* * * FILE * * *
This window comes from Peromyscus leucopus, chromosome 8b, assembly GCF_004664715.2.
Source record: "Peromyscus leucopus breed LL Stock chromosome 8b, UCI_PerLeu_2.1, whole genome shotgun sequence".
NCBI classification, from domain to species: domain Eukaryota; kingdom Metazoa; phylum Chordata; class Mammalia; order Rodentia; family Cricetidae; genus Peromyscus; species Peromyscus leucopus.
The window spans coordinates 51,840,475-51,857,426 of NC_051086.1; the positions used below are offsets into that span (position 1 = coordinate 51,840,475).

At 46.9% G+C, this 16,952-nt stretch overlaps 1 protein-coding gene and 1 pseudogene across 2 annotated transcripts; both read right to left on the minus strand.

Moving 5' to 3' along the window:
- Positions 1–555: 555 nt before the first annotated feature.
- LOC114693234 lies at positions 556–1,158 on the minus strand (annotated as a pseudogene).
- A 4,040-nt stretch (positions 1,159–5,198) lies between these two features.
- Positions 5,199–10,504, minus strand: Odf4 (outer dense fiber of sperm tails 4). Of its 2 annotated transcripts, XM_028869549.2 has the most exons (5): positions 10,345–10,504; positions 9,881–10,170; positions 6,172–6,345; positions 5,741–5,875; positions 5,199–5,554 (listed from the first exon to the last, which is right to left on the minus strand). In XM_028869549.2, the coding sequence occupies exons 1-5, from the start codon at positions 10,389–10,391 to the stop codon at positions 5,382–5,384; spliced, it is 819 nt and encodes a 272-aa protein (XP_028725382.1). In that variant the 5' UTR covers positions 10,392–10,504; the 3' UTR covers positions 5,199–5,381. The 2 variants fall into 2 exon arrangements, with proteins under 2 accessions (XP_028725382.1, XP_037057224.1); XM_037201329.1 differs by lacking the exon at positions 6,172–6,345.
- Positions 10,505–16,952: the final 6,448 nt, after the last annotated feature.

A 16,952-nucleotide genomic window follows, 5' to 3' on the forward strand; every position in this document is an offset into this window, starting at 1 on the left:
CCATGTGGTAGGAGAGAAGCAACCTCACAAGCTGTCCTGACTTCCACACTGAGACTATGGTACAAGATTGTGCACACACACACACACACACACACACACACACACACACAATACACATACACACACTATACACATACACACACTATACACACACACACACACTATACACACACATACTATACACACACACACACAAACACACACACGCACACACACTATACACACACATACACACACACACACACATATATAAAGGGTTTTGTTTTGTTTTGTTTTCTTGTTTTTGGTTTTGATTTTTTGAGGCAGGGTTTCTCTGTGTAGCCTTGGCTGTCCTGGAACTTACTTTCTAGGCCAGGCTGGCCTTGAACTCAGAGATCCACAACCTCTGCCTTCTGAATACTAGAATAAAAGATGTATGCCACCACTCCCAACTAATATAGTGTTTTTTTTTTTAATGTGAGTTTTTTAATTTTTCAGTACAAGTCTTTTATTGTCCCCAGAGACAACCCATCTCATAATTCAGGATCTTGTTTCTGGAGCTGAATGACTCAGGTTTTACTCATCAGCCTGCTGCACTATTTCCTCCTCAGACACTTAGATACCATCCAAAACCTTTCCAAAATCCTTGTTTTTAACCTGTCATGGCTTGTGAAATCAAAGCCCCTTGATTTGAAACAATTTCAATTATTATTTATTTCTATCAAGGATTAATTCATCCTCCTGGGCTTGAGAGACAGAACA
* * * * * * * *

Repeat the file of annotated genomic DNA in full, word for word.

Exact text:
This window comes from Peromyscus leucopus, chromosome 8b, assembly GCF_004664715.2.
Source record: "Peromyscus leucopus breed LL Stock chromosome 8b, UCI_PerLeu_2.1, whole genome shotgun sequence".
NCBI classification, from domain to species: domain Eukaryota; kingdom Metazoa; phylum Chordata; class Mammalia; order Rodentia; family Cricetidae; genus Peromyscus; species Peromyscus leucopus.
The window spans coordinates 51,840,475-51,857,426 of NC_051086.1; the positions used below are offsets into that span (position 1 = coordinate 51,840,475).

At 46.9% G+C, this 16,952-nt stretch overlaps 1 protein-coding gene and 1 pseudogene across 2 annotated transcripts; both read right to left on the minus strand.

Moving 5' to 3' along the window:
- Positions 1–555: 555 nt before the first annotated feature.
- LOC114693234 lies at positions 556–1,158 on the minus strand (annotated as a pseudogene).
- A 4,040-nt stretch (positions 1,159–5,198) lies between these two features.
- Positions 5,199–10,504, minus strand: Odf4 (outer dense fiber of sperm tails 4). Of its 2 annotated transcripts, XM_028869549.2 has the most exons (5): positions 10,345–10,504; positions 9,881–10,170; positions 6,172–6,345; positions 5,741–5,875; positions 5,199–5,554 (listed from the first exon to the last, which is right to left on the minus strand). In XM_028869549.2, the coding sequence occupies exons 1-5, from the start codon at positions 10,389–10,391 to the stop codon at positions 5,382–5,384; spliced, it is 819 nt and encodes a 272-aa protein (XP_028725382.1). In that variant the 5' UTR covers positions 10,392–10,504; the 3' UTR covers positions 5,199–5,381. The 2 variants fall into 2 exon arrangements, with proteins under 2 accessions (XP_028725382.1, XP_037057224.1); XM_037201329.1 differs by lacking the exon at positions 6,172–6,345.
- Positions 10,505–16,952: the final 6,448 nt, after the last annotated feature.

A 16,952-nucleotide genomic window follows, 5' to 3' on the forward strand; every position in this document is an offset into this window, starting at 1 on the left:
CCATGTGGTAGGAGAGAAGCAACCTCACAAGCTGTCCTGACTTCCACACTGAGACTATGGTACAAGATTGTGCACACACACACACACACACACACACACACACACACACAATACACATACACACACTATACACATACACACACTATACACACACACACACACTATACACACACATACTATACACACACACACACAAACACACACACGCACACACACTATACACACACATACACACACACACACACATATATAAAGGGTTTTGTTTTGTTTTGTTTTCTTGTTTTTGGTTTTGATTTTTTGAGGCAGGGTTTCTCTGTGTAGCCTTGGCTGTCCTGGAACTTACTTTCTAGGCCAGGCTGGCCTTGAACTCAGAGATCCACAACCTCTGCCTTCTGAATACTAGAATAAAAGATGTATGCCACCACTCCCAACTAATATAGTGTTTTTTTTTTTAATGTGAGTTTTTTAATTTTTCAGTACAAGTCTTTTATTGTCCCCAGAGACAACCCATCTCATAATTCAGGATCTTGTTTCTGGAGCTGAATGACTCAGGTTTTACTCATCAGCCTGCTGCACTATTTCCTCCTCAGACACTTAGATACCATCCAAAACCTTTCCAAAATCCTTGTTTTTAACCTGTCATGGCTTGTGAAATCAAAGCCCCTTGATTTGAAACAATTTCAATTATTATTTATTTCTATCAAGGATTAATTCATCCTCCTGGGCTTGAGAGACAGAACA